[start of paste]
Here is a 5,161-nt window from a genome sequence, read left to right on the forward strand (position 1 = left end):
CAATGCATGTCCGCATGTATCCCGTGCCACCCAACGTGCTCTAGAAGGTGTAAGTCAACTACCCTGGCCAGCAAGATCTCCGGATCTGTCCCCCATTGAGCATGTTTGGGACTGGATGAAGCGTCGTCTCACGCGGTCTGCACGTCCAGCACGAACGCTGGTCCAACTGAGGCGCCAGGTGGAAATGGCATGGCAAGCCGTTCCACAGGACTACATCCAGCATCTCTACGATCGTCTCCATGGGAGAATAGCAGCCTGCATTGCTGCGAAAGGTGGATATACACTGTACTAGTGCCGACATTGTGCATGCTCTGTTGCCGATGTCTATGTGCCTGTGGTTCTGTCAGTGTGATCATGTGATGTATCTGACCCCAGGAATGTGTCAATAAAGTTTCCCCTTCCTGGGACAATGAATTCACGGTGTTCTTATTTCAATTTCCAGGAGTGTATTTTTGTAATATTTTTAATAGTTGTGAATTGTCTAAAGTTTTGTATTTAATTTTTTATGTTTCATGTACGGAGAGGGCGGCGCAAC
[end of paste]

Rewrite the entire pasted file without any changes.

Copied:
Here is a 5,161-nt window from a genome sequence, read left to right on the forward strand (position 1 = left end):
CAATGCATGTCCGCATGTATCCCGTGCCACCCAACGTGCTCTAGAAGGTGTAAGTCAACTACCCTGGCCAGCAAGATCTCCGGATCTGTCCCCCATTGAGCATGTTTGGGACTGGATGAAGCGTCGTCTCACGCGGTCTGCACGTCCAGCACGAACGCTGGTCCAACTGAGGCGCCAGGTGGAAATGGCATGGCAAGCCGTTCCACAGGACTACATCCAGCATCTCTACGATCGTCTCCATGGGAGAATAGCAGCCTGCATTGCTGCGAAAGGTGGATATACACTGTACTAGTGCCGACATTGTGCATGCTCTGTTGCCGATGTCTATGTGCCTGTGGTTCTGTCAGTGTGATCATGTGATGTATCTGACCCCAGGAATGTGTCAATAAAGTTTCCCCTTCCTGGGACAATGAATTCACGGTGTTCTTATTTCAATTTCCAGGAGTGTATTTTTGTAATATTTTTAATAGTTGTGAATTGTCTAAAGTTTTGTATTTAATTTTTTATGTTTCATGTACGGAGAGGGCGGCGCAAC